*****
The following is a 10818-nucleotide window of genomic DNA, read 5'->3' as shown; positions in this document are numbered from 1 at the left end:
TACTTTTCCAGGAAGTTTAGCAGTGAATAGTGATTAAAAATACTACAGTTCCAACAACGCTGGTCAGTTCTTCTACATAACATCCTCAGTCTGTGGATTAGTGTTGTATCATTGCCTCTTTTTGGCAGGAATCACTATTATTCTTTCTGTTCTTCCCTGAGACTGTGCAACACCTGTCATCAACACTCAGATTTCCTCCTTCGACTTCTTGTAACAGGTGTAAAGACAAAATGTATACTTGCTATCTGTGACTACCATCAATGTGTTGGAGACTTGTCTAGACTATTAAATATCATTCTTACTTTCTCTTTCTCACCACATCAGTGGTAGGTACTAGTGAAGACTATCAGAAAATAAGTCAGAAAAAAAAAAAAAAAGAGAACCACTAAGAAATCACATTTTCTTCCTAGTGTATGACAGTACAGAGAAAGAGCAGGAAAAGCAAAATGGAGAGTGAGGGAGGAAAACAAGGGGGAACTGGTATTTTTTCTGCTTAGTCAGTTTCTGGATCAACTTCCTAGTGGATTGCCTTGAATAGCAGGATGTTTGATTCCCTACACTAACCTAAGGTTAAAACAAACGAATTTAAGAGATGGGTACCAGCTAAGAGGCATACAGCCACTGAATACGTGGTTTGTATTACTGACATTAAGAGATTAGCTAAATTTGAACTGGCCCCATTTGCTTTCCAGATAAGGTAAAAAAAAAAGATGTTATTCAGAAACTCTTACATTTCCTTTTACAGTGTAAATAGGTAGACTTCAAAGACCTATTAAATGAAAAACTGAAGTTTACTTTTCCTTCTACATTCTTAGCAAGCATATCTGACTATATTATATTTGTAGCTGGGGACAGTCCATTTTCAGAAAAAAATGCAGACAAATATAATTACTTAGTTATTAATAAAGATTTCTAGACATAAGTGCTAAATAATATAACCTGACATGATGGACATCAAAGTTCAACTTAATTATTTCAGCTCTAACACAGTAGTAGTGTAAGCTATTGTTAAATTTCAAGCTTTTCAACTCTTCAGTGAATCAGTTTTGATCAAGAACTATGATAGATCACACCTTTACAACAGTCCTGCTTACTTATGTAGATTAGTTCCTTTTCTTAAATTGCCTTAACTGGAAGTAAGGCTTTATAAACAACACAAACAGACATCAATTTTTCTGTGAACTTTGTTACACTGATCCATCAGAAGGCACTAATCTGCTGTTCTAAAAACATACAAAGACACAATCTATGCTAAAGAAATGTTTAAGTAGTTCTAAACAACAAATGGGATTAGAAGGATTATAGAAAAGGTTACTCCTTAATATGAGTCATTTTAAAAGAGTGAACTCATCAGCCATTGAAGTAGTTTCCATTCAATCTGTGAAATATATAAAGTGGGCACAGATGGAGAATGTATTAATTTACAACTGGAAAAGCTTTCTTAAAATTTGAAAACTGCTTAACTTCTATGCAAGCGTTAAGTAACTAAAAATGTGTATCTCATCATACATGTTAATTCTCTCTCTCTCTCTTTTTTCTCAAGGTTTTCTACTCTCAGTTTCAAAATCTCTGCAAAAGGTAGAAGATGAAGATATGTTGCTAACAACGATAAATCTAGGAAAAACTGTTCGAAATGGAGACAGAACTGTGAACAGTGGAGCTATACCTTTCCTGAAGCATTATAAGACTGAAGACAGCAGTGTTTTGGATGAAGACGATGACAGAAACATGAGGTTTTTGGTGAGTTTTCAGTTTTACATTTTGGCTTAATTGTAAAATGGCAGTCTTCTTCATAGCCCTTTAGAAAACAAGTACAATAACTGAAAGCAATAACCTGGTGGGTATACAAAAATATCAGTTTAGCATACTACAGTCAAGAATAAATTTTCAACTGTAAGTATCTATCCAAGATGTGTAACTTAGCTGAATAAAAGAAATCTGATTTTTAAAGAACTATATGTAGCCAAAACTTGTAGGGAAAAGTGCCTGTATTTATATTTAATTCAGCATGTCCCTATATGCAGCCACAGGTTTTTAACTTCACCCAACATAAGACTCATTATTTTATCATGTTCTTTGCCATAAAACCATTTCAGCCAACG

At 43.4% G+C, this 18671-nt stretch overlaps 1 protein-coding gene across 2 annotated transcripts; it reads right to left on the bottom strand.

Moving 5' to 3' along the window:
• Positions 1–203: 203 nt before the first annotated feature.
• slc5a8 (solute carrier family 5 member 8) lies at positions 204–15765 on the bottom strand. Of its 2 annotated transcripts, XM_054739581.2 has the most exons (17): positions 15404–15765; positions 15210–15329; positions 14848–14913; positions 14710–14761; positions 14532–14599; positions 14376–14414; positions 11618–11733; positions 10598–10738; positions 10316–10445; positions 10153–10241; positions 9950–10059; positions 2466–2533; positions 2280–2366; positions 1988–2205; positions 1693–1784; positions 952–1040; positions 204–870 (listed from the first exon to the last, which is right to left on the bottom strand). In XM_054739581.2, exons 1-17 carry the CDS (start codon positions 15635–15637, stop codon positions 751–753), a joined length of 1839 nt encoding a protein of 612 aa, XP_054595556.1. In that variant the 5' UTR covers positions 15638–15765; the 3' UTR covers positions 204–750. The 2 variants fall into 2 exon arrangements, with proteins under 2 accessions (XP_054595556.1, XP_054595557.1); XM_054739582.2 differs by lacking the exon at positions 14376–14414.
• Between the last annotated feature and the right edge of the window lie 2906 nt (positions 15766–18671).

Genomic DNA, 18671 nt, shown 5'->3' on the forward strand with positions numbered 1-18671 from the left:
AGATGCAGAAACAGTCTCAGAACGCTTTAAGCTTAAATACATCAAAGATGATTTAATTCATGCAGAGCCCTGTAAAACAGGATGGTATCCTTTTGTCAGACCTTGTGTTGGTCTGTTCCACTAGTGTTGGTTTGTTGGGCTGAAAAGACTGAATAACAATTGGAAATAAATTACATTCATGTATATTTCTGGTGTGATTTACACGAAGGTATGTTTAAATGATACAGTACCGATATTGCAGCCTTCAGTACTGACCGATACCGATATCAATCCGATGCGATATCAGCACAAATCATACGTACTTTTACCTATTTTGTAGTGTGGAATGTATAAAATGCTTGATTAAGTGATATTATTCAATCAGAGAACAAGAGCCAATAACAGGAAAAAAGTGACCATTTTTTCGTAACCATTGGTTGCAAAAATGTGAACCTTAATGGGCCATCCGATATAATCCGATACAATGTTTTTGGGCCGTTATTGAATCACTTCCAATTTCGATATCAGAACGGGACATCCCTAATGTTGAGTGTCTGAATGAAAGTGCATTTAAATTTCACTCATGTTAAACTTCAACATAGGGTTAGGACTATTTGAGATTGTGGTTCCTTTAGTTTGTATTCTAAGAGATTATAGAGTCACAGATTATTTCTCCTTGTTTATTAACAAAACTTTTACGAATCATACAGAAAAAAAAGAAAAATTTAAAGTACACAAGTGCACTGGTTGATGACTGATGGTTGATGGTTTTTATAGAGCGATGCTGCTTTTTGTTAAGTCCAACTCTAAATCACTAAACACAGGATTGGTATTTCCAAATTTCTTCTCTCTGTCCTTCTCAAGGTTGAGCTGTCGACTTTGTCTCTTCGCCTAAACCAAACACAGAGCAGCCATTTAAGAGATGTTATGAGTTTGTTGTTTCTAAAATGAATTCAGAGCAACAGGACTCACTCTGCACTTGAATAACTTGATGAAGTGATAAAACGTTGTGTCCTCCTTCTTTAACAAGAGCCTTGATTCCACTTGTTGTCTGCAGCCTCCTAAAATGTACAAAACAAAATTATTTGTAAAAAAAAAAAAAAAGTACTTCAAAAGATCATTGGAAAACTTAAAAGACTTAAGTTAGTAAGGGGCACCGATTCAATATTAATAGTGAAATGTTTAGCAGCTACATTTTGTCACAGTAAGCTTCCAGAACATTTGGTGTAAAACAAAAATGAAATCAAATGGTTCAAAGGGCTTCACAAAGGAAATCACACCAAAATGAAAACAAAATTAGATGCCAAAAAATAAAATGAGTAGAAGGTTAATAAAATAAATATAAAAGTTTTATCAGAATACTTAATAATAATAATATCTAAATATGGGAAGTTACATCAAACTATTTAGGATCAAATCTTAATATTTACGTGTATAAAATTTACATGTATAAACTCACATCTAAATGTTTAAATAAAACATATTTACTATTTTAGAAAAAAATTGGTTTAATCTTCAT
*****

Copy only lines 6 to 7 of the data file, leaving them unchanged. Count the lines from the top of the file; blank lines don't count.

• slc5a8 (solute carrier family 5 member 8) lies at positions 204–15765 on the bottom strand. Of its 2 annotated transcripts, XM_054739581.2 has the most exons (17): positions 15404–15765; positions 15210–15329; positions 14848–14913; positions 14710–14761; positions 14532–14599; positions 14376–14414; positions 11618–11733; positions 10598–10738; positions 10316–10445; positions 10153–10241; positions 9950–10059; positions 2466–2533; positions 2280–2366; positions 1988–2205; positions 1693–1784; positions 952–1040; positions 204–870 (listed from the first exon to the last, which is right to left on the bottom strand). In XM_054739581.2, exons 1-17 carry the CDS (start codon positions 15635–15637, stop codon positions 751–753), a joined length of 1839 nt encoding a protein of 612 aa, XP_054595556.1. In that variant the 5' UTR covers positions 15638–15765; the 3' UTR covers positions 204–750. The 2 variants fall into 2 exon arrangements, with proteins under 2 accessions (XP_054595556.1, XP_054595557.1); XM_054739582.2 differs by lacking the exon at positions 14376–14414.
• Between the last annotated feature and the right edge of the window lie 2906 nt (positions 15766–18671).